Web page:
Face recognition takes place within a distinct heritable module of the brain and includes the ability to distinguish between male and female human faces. To identify gender, this module targets a number of sexually dimorphic features, particularly the hue and luminosity of facial skin. Men look browner and ruddier in hue because melanin and blood are more present in their skins outer tissues. Women have a higher luminous contrast between their facial skin and their lips and eyes. Hue seems to provide a "fast channel" for gender recognition. If the observer is too far away or the lighting too dim, the brain switches to the "slow channel" and targets luminosity. In addition to assisting gender recognition, the skins hue and luminosity may also alter the observers mental state in a number of areas, ranging from sexual attraction to emotional distancing ...
We also fished a little upstream from the Bath Tub Pool. This high water level has created all kinds of currents both in the Pool and a little upstream: rapids, deep and small plunge pools, fast and slow channels. Each of them holds fish ...
BioAssay record AID 400370 submitted by ChEMBL: Relaxation activity in guinea pig ileum assessed as relaxation of KCl-induced muscle contractions.
0008]In some existing approaches, the codeword index is fed back in a differential manner. In other words the difference between a current index and a previous index is fed back rather than the codeword index per se. Another problem with common pilot based closed-loop MIMO schemes relates to errors that occur in the transmission of the differential codeword index. Closed-loop MIMO is typically intended for nomadic UEs for whom channel conditions will not change very quickly. For each given currently used pre-coding matrix, a small subset of possible next codewords is defined, for example those that would most likely be selected from the full set due to slow channel variation. This subset of codewords can be determined in several ways, such as spatial correlation and matrix correlation. If an index associated with this subset is fed back rather than an index from the entire set of codewords, fewer bits are needed. However, if a feedback error occurs the transmitter will keep using the wrong ...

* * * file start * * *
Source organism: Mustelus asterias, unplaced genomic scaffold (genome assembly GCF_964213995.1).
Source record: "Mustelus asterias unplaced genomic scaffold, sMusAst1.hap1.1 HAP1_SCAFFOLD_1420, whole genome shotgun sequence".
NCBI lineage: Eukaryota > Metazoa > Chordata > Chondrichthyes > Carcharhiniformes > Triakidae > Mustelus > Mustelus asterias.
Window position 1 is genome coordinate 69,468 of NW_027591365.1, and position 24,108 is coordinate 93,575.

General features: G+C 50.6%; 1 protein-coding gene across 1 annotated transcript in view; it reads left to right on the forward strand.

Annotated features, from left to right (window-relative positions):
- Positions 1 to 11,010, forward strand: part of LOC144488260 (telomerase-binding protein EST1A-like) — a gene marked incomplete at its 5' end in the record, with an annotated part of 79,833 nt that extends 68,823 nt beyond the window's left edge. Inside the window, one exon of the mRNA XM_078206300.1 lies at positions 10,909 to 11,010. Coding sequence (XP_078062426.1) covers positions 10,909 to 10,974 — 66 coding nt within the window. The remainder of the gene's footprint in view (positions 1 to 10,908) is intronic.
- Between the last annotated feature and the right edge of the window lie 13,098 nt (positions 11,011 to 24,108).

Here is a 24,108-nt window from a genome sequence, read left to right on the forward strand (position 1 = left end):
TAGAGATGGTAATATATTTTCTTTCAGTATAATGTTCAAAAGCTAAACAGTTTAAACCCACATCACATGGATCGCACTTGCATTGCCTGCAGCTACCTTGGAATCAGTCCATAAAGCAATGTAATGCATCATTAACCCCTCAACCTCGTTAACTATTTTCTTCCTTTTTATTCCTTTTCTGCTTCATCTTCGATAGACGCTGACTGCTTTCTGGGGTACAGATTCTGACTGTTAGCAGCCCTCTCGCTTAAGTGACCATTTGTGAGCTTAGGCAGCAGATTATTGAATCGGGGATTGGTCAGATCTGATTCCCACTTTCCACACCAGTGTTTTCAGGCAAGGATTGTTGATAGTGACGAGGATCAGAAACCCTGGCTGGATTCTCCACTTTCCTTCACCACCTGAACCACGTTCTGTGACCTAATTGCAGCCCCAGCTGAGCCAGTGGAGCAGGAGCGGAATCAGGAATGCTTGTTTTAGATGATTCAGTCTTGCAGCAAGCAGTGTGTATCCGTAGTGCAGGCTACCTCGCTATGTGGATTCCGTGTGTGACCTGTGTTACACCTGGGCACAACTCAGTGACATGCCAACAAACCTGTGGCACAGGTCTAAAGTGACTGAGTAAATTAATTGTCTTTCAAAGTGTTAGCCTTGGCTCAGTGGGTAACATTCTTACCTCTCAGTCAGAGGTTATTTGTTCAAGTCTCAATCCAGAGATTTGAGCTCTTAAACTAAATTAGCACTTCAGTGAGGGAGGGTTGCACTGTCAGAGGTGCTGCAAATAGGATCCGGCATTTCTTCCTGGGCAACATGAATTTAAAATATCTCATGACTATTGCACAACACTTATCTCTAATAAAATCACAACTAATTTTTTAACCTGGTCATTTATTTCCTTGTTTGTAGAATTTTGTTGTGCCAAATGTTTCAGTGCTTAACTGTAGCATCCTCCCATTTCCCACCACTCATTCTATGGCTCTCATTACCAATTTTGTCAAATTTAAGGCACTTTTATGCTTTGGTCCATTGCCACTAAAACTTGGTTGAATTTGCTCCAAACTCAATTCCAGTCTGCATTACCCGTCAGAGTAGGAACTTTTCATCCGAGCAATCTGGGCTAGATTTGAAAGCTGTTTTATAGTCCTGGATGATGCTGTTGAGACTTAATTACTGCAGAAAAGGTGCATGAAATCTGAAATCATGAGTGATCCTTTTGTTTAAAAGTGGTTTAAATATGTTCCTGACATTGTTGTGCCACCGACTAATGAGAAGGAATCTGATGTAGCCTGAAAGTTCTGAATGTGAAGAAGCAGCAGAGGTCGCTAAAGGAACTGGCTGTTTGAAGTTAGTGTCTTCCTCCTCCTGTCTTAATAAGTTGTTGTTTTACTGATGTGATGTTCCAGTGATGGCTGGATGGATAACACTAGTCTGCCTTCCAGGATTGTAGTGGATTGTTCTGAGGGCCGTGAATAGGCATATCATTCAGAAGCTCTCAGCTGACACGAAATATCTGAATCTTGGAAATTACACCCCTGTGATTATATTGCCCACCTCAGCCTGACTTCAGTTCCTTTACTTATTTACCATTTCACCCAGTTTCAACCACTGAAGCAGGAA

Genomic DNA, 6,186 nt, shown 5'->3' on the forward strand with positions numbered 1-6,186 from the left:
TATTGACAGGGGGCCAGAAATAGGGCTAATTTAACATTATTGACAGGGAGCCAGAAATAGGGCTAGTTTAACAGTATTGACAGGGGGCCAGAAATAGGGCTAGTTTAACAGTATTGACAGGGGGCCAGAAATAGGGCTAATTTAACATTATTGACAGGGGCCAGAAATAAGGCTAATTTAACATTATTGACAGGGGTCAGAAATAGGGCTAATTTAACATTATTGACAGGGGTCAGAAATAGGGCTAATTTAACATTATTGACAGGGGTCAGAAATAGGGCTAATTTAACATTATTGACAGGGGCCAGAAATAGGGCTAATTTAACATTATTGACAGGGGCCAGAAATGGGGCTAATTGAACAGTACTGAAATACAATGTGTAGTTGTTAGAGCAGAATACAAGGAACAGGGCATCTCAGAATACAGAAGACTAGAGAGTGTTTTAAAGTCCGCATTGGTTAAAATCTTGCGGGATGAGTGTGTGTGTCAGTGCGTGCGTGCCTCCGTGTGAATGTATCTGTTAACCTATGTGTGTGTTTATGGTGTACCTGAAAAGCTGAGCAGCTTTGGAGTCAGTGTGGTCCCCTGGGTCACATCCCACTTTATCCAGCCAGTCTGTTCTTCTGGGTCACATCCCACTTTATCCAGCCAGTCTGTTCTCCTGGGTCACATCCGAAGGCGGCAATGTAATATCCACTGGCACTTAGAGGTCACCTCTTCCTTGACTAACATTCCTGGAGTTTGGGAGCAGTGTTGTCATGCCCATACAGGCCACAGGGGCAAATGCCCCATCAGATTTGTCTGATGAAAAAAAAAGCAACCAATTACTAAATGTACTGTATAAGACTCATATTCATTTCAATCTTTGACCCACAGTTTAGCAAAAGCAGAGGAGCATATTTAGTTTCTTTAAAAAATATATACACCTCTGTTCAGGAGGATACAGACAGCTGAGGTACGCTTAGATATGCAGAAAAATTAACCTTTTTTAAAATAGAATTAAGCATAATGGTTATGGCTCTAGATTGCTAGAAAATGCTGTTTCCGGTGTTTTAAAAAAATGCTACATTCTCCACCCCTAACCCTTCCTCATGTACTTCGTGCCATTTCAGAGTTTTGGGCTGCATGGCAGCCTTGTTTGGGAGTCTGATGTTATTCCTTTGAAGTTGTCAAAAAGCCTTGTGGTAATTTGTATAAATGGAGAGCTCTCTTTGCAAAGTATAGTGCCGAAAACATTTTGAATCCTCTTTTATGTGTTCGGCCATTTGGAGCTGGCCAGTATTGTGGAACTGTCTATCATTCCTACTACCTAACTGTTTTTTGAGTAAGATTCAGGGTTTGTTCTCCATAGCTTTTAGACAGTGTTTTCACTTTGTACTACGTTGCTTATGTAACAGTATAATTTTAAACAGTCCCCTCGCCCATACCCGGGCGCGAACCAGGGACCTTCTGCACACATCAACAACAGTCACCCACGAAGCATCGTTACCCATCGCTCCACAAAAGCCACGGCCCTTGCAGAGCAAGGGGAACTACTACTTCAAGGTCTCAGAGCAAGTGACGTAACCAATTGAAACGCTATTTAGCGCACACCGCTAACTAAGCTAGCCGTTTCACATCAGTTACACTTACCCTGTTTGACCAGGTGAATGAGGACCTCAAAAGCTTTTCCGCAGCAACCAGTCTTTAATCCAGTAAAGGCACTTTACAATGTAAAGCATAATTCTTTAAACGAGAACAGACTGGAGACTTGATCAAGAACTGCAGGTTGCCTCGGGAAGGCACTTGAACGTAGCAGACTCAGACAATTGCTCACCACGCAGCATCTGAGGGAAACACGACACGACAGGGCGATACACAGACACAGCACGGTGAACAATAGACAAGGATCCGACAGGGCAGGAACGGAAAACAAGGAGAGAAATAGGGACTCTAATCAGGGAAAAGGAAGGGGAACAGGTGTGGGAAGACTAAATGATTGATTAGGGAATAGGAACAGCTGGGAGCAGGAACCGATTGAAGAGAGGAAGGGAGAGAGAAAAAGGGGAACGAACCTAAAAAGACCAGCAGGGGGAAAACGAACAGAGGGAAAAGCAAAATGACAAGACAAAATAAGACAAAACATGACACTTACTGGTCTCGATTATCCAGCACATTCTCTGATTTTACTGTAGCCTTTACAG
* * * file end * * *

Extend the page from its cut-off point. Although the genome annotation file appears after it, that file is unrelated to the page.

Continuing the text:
ABSTRACT Objective: Efficacy and tolerability of the fixed combination cinnarizine 20mg/dimenhydrinate 40mg was compared to cinnarizine 50mg and dimenhydrinate 100mg in peripheral, central or mixed peripheral/central vertigo. Methods: 189 patients were randomized to receive 1 tablet of medication, 3 times daily, for 4 weeks. Vertigo (mean vertigo score, MVS) and concomitant symptoms, balance (craniocorpography) and […]. ...